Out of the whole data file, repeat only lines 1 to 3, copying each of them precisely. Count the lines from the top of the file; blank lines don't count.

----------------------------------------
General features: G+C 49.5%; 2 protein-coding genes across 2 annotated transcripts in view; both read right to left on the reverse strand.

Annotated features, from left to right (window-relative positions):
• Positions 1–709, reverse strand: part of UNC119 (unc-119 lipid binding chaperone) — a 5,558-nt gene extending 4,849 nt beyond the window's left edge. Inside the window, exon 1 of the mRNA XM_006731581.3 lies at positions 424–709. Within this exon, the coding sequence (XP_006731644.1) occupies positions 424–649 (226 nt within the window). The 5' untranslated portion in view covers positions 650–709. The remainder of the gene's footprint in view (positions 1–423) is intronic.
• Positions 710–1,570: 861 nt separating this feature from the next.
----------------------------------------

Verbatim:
General features: G+C 49.5%; 2 protein-coding genes across 2 annotated transcripts in view; both read right to left on the reverse strand.

Annotated features, from left to right (window-relative positions):
• Positions 1–709, reverse strand: part of UNC119 (unc-119 lipid binding chaperone) — a 5,558-nt gene extending 4,849 nt beyond the window's left edge. Inside the window, exon 1 of the mRNA XM_006731581.3 lies at positions 424–709. Within this exon, the coding sequence (XP_006731644.1) occupies positions 424–649 (226 nt within the window). The 5' untranslated portion in view covers positions 650–709. The remainder of the gene's footprint in view (positions 1–423) is intronic.